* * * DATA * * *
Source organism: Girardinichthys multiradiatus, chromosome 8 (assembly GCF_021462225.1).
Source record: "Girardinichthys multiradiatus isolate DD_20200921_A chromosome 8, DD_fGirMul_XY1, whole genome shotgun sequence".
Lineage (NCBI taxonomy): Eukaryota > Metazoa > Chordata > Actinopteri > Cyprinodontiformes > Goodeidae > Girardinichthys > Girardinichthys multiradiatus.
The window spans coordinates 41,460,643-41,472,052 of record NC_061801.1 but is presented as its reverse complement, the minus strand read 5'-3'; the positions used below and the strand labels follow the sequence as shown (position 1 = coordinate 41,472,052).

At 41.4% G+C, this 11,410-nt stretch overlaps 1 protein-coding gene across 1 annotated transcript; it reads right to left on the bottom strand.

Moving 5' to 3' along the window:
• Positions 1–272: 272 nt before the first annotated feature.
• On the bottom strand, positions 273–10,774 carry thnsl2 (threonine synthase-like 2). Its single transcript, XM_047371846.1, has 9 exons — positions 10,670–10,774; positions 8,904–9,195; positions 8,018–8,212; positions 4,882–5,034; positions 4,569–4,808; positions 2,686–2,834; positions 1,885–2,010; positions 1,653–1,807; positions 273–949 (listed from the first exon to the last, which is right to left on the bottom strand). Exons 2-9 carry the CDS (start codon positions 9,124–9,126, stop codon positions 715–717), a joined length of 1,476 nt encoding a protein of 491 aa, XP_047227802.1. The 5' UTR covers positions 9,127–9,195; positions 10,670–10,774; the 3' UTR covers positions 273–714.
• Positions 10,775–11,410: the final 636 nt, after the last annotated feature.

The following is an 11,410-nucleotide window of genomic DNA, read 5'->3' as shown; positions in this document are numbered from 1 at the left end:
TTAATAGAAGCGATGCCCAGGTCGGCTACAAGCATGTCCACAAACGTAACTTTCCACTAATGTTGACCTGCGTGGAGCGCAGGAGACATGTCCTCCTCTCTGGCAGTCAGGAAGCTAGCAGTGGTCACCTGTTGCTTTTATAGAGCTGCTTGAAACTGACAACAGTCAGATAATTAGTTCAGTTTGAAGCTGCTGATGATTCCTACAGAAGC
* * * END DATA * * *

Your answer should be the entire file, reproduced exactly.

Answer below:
Source organism: Girardinichthys multiradiatus, chromosome 8 (assembly GCF_021462225.1).
Source record: "Girardinichthys multiradiatus isolate DD_20200921_A chromosome 8, DD_fGirMul_XY1, whole genome shotgun sequence".
Lineage (NCBI taxonomy): Eukaryota > Metazoa > Chordata > Actinopteri > Cyprinodontiformes > Goodeidae > Girardinichthys > Girardinichthys multiradiatus.
The window spans coordinates 41,460,643-41,472,052 of record NC_061801.1 but is presented as its reverse complement, the minus strand read 5'-3'; the positions used below and the strand labels follow the sequence as shown (position 1 = coordinate 41,472,052).

At 41.4% G+C, this 11,410-nt stretch overlaps 1 protein-coding gene across 1 annotated transcript; it reads right to left on the bottom strand.

Moving 5' to 3' along the window:
• Positions 1–272: 272 nt before the first annotated feature.
• On the bottom strand, positions 273–10,774 carry thnsl2 (threonine synthase-like 2). Its single transcript, XM_047371846.1, has 9 exons — positions 10,670–10,774; positions 8,904–9,195; positions 8,018–8,212; positions 4,882–5,034; positions 4,569–4,808; positions 2,686–2,834; positions 1,885–2,010; positions 1,653–1,807; positions 273–949 (listed from the first exon to the last, which is right to left on the bottom strand). Exons 2-9 carry the CDS (start codon positions 9,124–9,126, stop codon positions 715–717), a joined length of 1,476 nt encoding a protein of 491 aa, XP_047227802.1. The 5' UTR covers positions 9,127–9,195; positions 10,670–10,774; the 3' UTR covers positions 273–714.
• Positions 10,775–11,410: the final 636 nt, after the last annotated feature.

The following is an 11,410-nucleotide window of genomic DNA, read 5'->3' as shown; positions in this document are numbered from 1 at the left end:
TTAATAGAAGCGATGCCCAGGTCGGCTACAAGCATGTCCACAAACGTAACTTTCCACTAATGTTGACCTGCGTGGAGCGCAGGAGACATGTCCTCCTCTCTGGCAGTCAGGAAGCTAGCAGTGGTCACCTGTTGCTTTTATAGAGCTGCTTGAAACTGACAACAGTCAGATAATTAGTTCAGTTTGAAGCTGCTGATGATTCCTACAGAAGC